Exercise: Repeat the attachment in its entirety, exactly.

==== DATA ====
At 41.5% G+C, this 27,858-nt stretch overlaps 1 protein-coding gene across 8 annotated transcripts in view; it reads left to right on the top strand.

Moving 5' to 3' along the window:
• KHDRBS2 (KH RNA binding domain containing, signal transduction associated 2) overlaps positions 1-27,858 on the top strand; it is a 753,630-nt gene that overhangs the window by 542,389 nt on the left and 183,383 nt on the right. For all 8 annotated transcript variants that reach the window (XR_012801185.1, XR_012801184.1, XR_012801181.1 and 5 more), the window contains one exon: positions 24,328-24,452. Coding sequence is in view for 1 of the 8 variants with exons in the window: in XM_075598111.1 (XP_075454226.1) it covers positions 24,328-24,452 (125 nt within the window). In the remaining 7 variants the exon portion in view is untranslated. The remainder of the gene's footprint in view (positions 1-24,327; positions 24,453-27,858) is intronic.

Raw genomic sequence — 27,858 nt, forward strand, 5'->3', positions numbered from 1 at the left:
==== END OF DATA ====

At 41.5% G+C, this 27,858-nt stretch overlaps 1 protein-coding gene across 8 annotated transcripts in view; it reads left to right on the top strand.

Moving 5' to 3' along the window:
• KHDRBS2 (KH RNA binding domain containing, signal transduction associated 2) overlaps positions 1-27,858 on the top strand; it is a 753,630-nt gene that overhangs the window by 542,389 nt on the left and 183,383 nt on the right. For all 8 annotated transcript variants that reach the window (XR_012801185.1, XR_012801184.1, XR_012801181.1 and 5 more), the window contains one exon: positions 24,328-24,452. Coding sequence is in view for 1 of the 8 variants with exons in the window: in XM_075598111.1 (XP_075454226.1) it covers positions 24,328-24,452 (125 nt within the window). In the remaining 7 variants the exon portion in view is untranslated. The remainder of the gene's footprint in view (positions 1-24,327; positions 24,453-27,858) is intronic.

Raw genomic sequence — 27,858 nt, forward strand, 5'->3', positions numbered from 1 at the left: